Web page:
Trump administration reverses ban on controversial hunting practices at Alaska's national preserves

Conservation groups and animal rights activists are speaking out after the Trump administration reversed a ban on controversial hunting practices within Alaskan national preserves.

The new rule, announced this week by the National Park Service and shared in the Federal Register, would allow for the hunting of black bears – including sows and cubs – at their den sites, while also giving hunters the option of using bait, artificial lights and hunting dogs. The more relaxed regulations also allow for the hunting of “wolves and coyotes (including pups) during the denning season,” and “taking swimming caribou” or “taking caribou from motorboats under power,” among other things.

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The previous restriction had been put into place under the Obama administration in 2015. However, less than two months after President Trump took office, Ryan Zenke, then the secretary of interior, signed one of the first orders aiming to expand recreational access to hunters and fishermen, hoping to “enhance conservation stewardship, increase outdoor recreation, and improve the management of game species and their habitat.”

The new rule, announced this week by the National Park Service, would allow for the hunting of black bears –­ including sows and cubs –­ at their den sites.

The new rule, announced this week by the National Park Service, would allow for the hunting of black bears –­ including sows and cubs –­ at their den sites. (iStock)

This week’s ruling not only reverses the Obama-era restrictions, but also defers the management of the state’s wildlife to Alaska, except where prohibited by federal law.

The new regulations are scheduled to take effect on July 9.

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Despite the amendment coming from the National Parks Service, a spokesperson for the NPS admitted that the announcement was not entirely well-received.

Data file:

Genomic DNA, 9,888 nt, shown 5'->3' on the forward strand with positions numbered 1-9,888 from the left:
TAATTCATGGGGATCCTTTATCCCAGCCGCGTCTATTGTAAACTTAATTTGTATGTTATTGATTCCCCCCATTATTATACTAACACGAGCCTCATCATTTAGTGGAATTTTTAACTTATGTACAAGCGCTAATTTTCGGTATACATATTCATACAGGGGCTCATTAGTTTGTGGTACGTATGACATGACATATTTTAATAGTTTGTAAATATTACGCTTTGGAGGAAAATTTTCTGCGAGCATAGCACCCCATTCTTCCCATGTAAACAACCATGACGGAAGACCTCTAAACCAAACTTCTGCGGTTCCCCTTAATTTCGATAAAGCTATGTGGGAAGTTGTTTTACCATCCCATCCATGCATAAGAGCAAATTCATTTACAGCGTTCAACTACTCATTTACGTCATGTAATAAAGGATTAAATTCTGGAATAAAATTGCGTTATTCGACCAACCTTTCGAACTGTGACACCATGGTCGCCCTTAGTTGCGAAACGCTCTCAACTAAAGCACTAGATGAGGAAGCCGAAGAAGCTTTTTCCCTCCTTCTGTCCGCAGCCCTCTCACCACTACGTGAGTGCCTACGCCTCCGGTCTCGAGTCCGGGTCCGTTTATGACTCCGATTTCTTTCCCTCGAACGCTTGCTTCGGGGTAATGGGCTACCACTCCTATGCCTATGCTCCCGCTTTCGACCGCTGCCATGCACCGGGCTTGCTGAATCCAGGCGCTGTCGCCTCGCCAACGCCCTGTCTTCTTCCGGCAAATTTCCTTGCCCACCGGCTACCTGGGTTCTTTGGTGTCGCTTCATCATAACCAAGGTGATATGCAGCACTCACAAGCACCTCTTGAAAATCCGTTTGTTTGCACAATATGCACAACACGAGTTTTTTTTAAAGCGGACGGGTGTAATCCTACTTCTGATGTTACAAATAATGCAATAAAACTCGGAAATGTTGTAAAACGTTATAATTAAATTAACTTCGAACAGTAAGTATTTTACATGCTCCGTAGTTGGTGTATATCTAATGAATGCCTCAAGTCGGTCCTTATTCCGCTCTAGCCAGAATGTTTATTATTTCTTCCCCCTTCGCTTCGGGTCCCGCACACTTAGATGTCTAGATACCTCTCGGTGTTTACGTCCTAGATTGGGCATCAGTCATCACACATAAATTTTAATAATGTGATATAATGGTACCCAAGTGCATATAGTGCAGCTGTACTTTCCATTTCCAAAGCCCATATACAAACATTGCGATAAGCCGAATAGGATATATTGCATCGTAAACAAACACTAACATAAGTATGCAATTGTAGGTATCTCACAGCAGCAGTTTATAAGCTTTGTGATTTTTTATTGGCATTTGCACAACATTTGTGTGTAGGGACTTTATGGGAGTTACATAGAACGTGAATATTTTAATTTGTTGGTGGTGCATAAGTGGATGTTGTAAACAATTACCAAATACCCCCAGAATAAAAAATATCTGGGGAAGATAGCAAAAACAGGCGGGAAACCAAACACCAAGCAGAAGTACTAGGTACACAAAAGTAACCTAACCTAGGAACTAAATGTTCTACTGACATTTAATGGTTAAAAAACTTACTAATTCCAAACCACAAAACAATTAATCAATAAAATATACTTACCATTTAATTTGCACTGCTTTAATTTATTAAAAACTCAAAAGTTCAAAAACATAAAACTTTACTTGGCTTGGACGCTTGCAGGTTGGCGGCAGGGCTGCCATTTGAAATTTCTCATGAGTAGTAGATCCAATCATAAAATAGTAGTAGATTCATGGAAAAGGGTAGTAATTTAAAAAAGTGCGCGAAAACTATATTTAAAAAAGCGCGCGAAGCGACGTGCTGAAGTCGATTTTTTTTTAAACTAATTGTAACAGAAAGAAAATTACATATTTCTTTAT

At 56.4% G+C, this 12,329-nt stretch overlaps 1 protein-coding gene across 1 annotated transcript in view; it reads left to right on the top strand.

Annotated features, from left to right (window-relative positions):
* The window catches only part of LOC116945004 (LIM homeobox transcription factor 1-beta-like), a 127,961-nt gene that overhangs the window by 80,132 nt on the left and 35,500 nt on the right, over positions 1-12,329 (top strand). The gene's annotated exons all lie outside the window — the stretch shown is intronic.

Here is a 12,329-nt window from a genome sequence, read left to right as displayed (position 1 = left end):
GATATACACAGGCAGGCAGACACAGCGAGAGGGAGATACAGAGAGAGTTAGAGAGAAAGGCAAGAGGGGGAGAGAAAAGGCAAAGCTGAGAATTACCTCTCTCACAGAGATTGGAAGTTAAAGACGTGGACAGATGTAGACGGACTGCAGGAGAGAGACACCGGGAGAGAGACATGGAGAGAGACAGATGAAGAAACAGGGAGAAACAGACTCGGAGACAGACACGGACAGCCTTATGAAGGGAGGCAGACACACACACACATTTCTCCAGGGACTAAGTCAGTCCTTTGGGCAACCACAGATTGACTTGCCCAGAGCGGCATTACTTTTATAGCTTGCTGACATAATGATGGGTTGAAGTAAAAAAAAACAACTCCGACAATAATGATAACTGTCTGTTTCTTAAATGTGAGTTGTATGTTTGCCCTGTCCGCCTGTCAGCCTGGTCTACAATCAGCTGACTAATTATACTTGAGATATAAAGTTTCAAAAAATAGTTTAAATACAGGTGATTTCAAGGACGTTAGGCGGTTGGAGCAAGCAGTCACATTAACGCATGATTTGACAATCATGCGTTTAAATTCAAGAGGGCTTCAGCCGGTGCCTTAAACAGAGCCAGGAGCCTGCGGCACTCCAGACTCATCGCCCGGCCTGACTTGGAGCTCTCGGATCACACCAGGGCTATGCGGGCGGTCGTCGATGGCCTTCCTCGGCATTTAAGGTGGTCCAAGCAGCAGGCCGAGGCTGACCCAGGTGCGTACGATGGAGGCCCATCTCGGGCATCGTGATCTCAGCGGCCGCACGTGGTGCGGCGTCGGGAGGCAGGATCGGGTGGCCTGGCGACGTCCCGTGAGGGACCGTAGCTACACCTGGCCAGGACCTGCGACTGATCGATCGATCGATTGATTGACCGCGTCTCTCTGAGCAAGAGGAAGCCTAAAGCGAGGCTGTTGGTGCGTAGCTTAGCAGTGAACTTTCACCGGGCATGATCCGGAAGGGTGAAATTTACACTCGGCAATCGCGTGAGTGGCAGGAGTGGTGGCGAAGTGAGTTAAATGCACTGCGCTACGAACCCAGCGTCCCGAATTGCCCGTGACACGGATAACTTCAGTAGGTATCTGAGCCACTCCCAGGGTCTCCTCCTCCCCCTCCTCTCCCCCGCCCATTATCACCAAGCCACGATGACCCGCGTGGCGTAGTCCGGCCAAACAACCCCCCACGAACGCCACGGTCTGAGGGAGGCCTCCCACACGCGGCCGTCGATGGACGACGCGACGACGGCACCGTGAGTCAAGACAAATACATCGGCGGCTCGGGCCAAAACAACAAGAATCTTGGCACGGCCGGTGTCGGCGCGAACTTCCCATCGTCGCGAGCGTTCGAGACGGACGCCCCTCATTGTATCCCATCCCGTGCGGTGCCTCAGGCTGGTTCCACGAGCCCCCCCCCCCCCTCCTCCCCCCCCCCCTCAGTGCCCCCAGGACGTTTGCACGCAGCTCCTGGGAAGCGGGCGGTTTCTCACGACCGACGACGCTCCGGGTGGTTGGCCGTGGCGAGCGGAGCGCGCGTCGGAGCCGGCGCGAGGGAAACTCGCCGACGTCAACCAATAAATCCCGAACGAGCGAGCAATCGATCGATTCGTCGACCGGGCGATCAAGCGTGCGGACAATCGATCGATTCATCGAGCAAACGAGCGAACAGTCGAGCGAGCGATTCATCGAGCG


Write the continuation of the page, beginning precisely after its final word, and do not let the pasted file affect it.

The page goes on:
“I would say the vast majority of people did believe this was a controversial move and were almost entirely opposed to us lifting the ban,” NPS spokesperson Peter Christian told Reuters.

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Animal rights groups and conservationist organizations have criticized the decision, with some claiming it would only benefit trophy hunters and would do little to manage Alaska’s wildlife population.

“This is yet another dastardly move from an administration that, from the start, has carried out a no-holds-barred assault on America’s –­ and the world’s – most precious wildlife,” reads a blog post shared by the Humane Society on Wednesday, accusing the Trump administration of “play[ing] into the hands of trophy hunters.”

The National Parks Conservation Association (NPCA), a nonpartisan advocacy group, had previously spoken out against plans to reverse the Obama-era regulations, calling the new amendments a “sport hunting rule” that “ignore[s] common sense.”

“Through this administration’s rule, such treasured lands will now allow sport hunters to lure bears with greased donut bait piles to kill them, or crawl into hibernating bear dens to shoot bears and cubs,” wrote Theresa Pierno, the president and CEO of the NPCA.

The more relaxed regulations are scheduled to take effect on July 9.

The more relaxed regulations are scheduled to take effect on July 9. (iStock)

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Despite the backlash from these and other groups, the NPS’s recent ruling is reportedly supported by Alaskan lawmakers and local hunting groups, largely for allowing the state to manage its own wildlife, according to the Anchorage Daily News.

The Tanana Chiefs Conference, an organization representing 42 of Alaska’s Native American tribes, has also voiced its support. In a statement shared with CBS News, Victor Joseph, the chief and chairman of the conference, said the previous regulations threatened their way of life by disregarding “rural Alaska’s dependence on wild food resources.”